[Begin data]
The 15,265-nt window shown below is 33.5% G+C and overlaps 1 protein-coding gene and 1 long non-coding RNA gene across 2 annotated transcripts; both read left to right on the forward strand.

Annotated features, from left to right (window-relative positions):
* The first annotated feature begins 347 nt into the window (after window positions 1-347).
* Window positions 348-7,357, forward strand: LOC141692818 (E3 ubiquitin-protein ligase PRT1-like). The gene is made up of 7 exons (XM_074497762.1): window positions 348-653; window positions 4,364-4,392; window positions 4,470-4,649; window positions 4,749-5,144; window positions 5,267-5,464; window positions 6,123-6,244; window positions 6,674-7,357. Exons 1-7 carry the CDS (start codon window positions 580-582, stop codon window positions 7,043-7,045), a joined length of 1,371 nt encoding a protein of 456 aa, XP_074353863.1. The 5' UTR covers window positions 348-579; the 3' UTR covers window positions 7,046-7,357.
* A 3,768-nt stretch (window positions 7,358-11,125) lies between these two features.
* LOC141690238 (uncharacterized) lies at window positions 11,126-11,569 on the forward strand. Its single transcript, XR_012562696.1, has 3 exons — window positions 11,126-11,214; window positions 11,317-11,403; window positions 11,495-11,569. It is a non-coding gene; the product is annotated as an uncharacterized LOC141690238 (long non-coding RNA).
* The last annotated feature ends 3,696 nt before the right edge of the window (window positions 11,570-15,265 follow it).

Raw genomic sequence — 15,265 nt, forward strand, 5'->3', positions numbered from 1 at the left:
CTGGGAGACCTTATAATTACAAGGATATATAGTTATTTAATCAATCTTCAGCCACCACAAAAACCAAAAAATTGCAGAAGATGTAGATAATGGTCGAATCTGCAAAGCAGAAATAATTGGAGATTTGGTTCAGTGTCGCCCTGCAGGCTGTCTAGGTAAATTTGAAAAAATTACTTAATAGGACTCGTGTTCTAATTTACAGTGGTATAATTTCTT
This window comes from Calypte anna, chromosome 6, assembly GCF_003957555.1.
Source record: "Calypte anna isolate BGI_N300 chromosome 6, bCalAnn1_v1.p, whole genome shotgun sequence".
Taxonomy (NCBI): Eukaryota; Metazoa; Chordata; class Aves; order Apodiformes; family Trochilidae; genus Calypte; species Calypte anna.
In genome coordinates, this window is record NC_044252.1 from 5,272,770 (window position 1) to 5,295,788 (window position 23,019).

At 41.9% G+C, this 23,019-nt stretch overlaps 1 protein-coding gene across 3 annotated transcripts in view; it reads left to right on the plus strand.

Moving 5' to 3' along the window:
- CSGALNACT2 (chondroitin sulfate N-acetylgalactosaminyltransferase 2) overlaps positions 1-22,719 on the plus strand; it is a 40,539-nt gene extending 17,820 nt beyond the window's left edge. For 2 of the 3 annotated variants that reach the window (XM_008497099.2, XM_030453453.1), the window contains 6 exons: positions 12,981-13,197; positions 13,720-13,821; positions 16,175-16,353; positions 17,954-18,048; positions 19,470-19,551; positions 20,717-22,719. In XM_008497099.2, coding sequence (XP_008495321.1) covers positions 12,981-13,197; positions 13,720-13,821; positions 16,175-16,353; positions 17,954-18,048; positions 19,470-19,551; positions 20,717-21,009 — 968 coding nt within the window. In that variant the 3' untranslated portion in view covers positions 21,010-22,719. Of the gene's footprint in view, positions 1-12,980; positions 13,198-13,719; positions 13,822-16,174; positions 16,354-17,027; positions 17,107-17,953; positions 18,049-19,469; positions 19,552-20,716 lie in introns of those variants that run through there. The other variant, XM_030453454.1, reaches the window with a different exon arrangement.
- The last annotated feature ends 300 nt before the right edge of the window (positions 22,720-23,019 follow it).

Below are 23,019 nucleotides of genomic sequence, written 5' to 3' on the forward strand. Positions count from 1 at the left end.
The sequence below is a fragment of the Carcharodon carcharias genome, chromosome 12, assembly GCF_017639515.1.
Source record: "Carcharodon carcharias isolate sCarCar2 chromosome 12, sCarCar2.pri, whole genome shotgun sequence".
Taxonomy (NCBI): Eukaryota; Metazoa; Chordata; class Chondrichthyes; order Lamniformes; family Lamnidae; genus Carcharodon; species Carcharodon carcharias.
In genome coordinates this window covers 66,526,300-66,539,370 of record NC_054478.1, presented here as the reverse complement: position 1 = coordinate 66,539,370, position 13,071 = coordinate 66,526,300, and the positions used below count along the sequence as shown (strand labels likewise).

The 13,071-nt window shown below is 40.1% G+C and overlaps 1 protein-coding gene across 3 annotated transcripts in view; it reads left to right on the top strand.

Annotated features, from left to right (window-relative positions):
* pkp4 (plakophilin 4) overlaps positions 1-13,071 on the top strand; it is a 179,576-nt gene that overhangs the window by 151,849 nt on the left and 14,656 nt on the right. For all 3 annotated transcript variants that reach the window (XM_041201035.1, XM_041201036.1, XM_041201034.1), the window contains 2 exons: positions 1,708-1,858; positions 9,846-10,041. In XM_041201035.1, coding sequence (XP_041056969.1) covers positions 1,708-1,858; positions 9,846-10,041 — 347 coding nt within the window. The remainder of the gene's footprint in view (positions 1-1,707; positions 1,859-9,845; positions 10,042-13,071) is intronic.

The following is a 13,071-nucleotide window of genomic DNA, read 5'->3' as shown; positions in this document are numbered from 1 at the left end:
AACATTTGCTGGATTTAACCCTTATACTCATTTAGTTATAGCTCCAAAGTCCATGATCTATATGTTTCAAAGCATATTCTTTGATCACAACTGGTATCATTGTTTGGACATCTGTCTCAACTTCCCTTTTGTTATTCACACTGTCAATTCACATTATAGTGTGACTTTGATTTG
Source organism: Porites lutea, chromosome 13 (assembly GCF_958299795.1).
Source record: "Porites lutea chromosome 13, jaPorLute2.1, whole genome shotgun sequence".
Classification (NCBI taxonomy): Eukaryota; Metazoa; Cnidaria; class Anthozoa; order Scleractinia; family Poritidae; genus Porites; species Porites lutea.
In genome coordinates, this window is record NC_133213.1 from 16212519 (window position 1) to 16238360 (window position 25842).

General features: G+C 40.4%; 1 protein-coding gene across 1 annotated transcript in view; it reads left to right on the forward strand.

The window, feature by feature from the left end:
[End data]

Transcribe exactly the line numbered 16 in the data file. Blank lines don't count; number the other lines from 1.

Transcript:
- CSGALNACT2 (chondroitin sulfate N-acetylgalactosaminyltransferase 2) overlaps positions 1-22,719 on the plus strand; it is a 40,539-nt gene extending 17,820 nt beyond the window's left edge. For 2 of the 3 annotated variants that reach the window (XM_008497099.2, XM_030453453.1), the window contains 6 exons: positions 12,981-13,197; positions 13,720-13,821; positions 16,175-16,353; positions 17,954-18,048; positions 19,470-19,551; positions 20,717-22,719. In XM_008497099.2, coding sequence (XP_008495321.1) covers positions 12,981-13,197; positions 13,720-13,821; positions 16,175-16,353; positions 17,954-18,048; positions 19,470-19,551; positions 20,717-21,009 — 968 coding nt within the window. In that variant the 3' untranslated portion in view covers positions 21,010-22,719. Of the gene's footprint in view, positions 1-12,980; positions 13,198-13,719; positions 13,822-16,174; positions 16,354-17,027; positions 17,107-17,953; positions 18,049-19,469; positions 19,552-20,716 lie in introns of those variants that run through there. The other variant, XM_030453454.1, reaches the window with a different exon arrangement.